Bears vs. Packers: Takeaways from Green Bay's 27-20 Loss to Chicago

Matt SteinCorrespondent IINovember 5, 2013

Bears vs. Packers: Takeaways from Green Bay's 27-20 Loss to Chicago

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    An injury to Aaron Rodgers put the Packers in a hole early that they simply couldn't get out of.
    An injury to Aaron Rodgers put the Packers in a hole early that they simply couldn't get out of.Jonathan Daniel/Getty Images

    The Green Bay Packers lost to the Chicago Bears on Monday Night Football by the score of 27-20.

    While snapping a four-game win streak certainly hurts, losing quarterback Aaron Rodgers for the game hurts even more. Rodgers' injury on the first drive of the game was the biggest news of this game and will continue to be huge news until the severity of the injury is revealed.

    There was plenty that we learned outside of Rodgers, too. Let's take a look at a handful of takeaways from Green Bay's loss.

     

    *All statistics courtesy of NFL.com.

No Rodgers Is No Good

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    Benny Sieu-USA TODAY Sports

    The worst thing in the history of Green Bay happened early in the first quarter. No, I'm talking not about a beer or cheese shortage, but about quarterback Aaron Rodgers getting injured.

    It happened on a hit from Chicago Bears outside linebacker Shea McClellin on the Green Bay Packers' first drive of the game. Rodgers attempted to throw a few passes on the sideline before heading to the locker room.

    He wouldn't return until the second half was well underway, and the results simply weren't good. The Packers could never get things going through the air with backup quarterback Seneca Wallace in the game.

    This is something we've always known, but now we finally have proof: No Rodgers is no good for the Packers.

The Packers Need to Be Searching for a Backup Quarterback

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    Jeff Hanisch-USA TODAY Sports

    While we're talking about the Green Bay Packers' quarterback situation, let's talk about backup quarterback Seneca Wallace.

    Wallace finished the game completing 11 of his 19 pass attempts for a mere 114 yards. He also threw an interception on his first drive in the game and was sacked five times. Sure, some of those sacks weren't Wallace's fault, but there is no doubt that Aaron Rodgers would have found a way out of those sacks.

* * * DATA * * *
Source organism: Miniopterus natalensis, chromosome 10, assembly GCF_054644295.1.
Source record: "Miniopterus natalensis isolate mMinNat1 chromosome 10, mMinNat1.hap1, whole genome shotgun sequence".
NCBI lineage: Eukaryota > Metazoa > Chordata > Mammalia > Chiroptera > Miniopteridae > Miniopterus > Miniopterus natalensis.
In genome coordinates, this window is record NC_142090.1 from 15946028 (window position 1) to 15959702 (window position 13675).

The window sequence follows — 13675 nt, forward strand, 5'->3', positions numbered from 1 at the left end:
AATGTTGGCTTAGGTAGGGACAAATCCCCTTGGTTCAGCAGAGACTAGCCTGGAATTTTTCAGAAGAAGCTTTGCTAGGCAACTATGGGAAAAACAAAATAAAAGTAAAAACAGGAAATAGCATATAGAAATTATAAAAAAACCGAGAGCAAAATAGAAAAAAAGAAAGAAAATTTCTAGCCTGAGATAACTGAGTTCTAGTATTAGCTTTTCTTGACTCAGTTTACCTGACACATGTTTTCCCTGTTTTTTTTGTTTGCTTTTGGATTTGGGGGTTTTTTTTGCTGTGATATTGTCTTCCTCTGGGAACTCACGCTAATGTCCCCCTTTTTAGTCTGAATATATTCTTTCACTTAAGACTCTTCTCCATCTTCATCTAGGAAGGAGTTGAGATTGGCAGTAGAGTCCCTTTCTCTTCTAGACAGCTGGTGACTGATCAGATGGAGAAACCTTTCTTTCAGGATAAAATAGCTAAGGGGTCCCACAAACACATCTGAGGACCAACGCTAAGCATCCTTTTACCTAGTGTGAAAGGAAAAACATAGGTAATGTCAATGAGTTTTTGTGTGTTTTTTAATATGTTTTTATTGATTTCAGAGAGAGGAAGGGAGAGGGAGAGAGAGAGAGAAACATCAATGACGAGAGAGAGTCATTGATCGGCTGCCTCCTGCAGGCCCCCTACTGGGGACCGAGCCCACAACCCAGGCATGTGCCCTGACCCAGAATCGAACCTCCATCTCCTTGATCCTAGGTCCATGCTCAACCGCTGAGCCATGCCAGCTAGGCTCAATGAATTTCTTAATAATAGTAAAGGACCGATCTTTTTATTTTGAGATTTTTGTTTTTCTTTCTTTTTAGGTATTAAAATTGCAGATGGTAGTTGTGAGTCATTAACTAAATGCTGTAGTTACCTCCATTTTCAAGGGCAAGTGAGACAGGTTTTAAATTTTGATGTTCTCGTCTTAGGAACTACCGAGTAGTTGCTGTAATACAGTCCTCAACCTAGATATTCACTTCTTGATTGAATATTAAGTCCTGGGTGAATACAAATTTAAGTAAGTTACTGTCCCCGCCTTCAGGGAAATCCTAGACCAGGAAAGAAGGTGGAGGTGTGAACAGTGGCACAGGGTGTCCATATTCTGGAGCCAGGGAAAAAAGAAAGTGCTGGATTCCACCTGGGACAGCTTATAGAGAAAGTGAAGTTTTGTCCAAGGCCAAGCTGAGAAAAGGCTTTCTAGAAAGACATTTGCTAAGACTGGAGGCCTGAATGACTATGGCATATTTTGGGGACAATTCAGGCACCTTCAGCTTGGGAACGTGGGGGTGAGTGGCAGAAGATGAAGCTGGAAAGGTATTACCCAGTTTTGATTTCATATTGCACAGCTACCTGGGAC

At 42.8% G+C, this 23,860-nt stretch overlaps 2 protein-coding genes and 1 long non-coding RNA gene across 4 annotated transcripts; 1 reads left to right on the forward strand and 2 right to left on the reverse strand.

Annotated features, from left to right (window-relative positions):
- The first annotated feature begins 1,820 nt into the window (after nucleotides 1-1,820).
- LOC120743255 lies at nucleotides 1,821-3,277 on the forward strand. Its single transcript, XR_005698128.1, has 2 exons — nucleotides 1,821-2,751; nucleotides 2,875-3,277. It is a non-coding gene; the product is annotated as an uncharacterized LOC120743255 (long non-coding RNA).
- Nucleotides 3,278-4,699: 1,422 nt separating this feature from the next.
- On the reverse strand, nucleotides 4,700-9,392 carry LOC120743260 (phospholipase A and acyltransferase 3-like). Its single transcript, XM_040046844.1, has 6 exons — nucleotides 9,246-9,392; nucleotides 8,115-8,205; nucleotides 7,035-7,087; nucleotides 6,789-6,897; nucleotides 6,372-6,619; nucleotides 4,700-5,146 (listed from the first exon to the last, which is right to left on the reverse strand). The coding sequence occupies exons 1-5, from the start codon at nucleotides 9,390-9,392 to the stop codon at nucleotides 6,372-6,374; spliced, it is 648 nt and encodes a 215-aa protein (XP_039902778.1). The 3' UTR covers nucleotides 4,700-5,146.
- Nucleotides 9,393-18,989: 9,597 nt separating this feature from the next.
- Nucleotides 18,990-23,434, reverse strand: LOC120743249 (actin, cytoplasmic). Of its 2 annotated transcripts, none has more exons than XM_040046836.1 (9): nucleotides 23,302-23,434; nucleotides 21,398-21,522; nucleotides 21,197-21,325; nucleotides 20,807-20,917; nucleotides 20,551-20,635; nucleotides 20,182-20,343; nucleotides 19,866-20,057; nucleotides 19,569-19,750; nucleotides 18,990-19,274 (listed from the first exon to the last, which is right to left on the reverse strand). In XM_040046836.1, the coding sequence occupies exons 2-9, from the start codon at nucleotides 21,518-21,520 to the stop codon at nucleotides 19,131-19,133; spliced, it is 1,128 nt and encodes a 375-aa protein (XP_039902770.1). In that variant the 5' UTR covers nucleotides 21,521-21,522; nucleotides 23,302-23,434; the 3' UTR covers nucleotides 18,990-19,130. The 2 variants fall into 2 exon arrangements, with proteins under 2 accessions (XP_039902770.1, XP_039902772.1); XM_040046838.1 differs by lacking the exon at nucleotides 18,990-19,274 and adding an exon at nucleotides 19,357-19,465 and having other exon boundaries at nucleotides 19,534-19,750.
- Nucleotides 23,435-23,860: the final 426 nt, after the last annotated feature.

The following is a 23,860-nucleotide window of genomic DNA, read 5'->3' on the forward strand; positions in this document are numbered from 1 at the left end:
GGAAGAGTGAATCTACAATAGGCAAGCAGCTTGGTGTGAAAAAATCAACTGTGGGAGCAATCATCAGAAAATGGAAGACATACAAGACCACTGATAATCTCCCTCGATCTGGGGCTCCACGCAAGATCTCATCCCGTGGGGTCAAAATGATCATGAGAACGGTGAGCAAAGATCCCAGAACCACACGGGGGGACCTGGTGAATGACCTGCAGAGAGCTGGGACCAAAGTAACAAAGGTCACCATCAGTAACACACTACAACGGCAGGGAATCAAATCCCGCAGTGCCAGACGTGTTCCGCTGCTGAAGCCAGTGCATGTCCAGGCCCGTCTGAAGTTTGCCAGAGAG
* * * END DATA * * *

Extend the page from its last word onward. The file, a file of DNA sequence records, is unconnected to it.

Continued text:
What was absolutely clear from this game is that Wallace isn't the answer for the Packers if Rodgers needs to be gone for an extended period of time. If Rodgers' injury is serious, the Packers need to begin searching for a backup quarterback right away.

James Starks Deserves More Touches

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    Jonathan Daniel/Getty Images

    There is no doubt that running back Eddie Lacy deserves to be the No. 1 back on the team. However, backup running back James Starks absolutely deserves to get some more touches.

    He finished Monday's game with only six carries, but he gained 40 yards and had a long touchdown run. Simply put, Starks is looking better than ever and could really help the Packers offense be even more potent than it currently is.

    With a one-two punch of Starks and Lacy, the Packers ground game would continue to be one of the best in the league. For that to happen, however, Starks needs to be getting more touches.

Where Is the Pass Rush?

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    Jeff Hanisch-USA TODAY Sports

    The Green Bay Packers were officially credited with one sack against the Chicago Bears, but it's a questionable sack at best. It came when Bears quarterback Josh McCown was scrambling and defensive end Datone Jones caught him right before he could reach the line of scrimmage.